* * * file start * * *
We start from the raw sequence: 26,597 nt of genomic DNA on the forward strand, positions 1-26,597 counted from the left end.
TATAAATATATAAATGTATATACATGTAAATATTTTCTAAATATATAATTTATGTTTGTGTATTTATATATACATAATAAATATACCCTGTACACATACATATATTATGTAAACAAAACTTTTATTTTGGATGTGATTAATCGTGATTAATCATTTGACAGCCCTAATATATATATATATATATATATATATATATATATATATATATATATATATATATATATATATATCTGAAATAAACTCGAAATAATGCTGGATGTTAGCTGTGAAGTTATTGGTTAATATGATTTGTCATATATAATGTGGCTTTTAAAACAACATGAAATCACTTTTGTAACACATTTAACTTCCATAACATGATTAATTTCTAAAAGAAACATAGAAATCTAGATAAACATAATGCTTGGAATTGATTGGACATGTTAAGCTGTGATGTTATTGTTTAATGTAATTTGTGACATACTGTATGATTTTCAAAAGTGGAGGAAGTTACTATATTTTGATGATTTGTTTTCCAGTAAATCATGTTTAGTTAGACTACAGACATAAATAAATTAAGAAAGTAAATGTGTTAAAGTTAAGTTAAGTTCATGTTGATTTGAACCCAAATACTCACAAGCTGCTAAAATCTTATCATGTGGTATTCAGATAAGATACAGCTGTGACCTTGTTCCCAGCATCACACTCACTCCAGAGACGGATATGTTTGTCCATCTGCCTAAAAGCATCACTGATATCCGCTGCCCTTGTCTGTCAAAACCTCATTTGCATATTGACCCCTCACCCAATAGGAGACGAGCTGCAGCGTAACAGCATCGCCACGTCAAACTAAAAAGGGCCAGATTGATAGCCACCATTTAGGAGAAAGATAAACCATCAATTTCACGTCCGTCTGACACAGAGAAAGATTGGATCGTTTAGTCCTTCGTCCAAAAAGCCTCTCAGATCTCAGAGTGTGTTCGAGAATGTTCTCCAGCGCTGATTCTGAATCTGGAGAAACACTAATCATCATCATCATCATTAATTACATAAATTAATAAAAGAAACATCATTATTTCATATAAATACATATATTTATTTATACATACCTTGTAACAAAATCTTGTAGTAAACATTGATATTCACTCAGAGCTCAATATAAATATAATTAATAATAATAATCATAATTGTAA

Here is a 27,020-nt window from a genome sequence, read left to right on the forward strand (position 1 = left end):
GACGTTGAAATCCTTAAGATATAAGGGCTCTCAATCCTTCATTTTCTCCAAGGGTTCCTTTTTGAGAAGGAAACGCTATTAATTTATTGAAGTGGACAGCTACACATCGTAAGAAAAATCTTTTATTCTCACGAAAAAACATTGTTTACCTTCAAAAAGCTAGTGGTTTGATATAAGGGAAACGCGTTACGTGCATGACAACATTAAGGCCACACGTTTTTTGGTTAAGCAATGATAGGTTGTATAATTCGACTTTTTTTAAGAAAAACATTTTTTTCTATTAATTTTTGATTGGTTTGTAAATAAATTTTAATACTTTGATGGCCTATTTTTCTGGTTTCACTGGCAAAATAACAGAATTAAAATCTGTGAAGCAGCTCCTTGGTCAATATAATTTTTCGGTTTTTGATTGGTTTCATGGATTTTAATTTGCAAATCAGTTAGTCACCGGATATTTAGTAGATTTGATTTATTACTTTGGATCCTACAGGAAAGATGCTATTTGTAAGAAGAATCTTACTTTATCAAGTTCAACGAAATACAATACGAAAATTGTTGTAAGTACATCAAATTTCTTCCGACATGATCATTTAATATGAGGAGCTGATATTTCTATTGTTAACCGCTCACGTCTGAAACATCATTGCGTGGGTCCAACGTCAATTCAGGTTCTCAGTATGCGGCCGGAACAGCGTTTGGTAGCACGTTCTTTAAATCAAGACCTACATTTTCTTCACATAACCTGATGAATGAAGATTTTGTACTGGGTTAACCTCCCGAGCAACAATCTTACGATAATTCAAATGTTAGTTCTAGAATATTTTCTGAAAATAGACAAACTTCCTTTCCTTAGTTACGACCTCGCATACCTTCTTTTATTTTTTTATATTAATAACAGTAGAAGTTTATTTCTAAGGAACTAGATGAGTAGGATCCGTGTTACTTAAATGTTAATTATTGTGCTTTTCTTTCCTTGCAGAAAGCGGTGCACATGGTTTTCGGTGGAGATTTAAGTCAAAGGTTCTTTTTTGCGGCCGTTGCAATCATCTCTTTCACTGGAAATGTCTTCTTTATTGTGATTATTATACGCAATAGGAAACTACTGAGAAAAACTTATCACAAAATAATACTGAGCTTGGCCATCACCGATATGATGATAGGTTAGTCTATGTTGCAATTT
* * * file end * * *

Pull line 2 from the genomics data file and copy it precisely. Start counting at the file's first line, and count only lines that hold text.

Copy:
TATAAATATATAAATGTATATACATGTAAATATTTTCTAAATATATAATTTATGTTTGTGTATTTATATATACATAATAAATATACCCTGTACACATACATATATTATGTAAACAAAACTTTTATTTTGGATGTGATTAATCGTGATTAATCATTTGACAGCCCTAATATATATATATATATATATATATATATATATATATATATATATATATATATATATATATATATCTGAAATAAACTCGAAATAATGCTGGATGTTAGCTGTGAAGTTATTGGTTAATATGATTTGTCATATATAATGTGGCTTTTAAAACAACATGAAATCACTTTTGTAACACATTTAACTTCCATAACATGATTAATTTCTAAAAGAAACATAGAAATCTAGATAAACATAATGCTTGGAATTGATTGGACATGTTAAGCTGTGATGTTATTGTTTAATGTAATTTGTGACATACTGTATGATTTTCAAAAGTGGAGGAAGTTACTATATTTTGATGATTTGTTTTCCAGTAAATCATGTTTAGTTAGACTACAGACATAAATAAATTAAGAAAGTAAATGTGTTAAAGTTAAGTTAAGTTCATGTTGATTTGAACCCAAATACTCACAAGCTGCTAAAATCTTATCATGTGGTATTCAGATAAGATACAGCTGTGACCTTGTTCCCAGCATCACACTCACTCCAGAGACGGATATGTTTGTCCATCTGCCTAAAAGCATCACTGATATCCGCTGCCCTTGTCTGTCAAAACCTCATTTGCATATTGACCCCTCACCCAATAGGAGACGAGCTGCAGCGTAACAGCATCGCCACGTCAAACTAAAAAGGGCCAGATTGATAGCCACCATTTAGGAGAAAGATAAACCATCAATTTCACGTCCGTCTGACACAGAGAAAGATTGGATCGTTTAGTCCTTCGTCCAAAAAGCCTCTCAGATCTCAGAGTGTGTTCGAGAATGTTCTCCAGCGCTGATTCTGAATCTGGAGAAACACTAATCATCATCATCATCATTAATTACATAAATTAATAAAAGAAACATCATTATTTCATATAAATACATATATTTATTTATACATACCTTGTAACAAAATCTTGTAGTAAACATTGATATTCACTCAGAGCTCAATATAAATATAATTAATAATAATAATCATAATTGTAA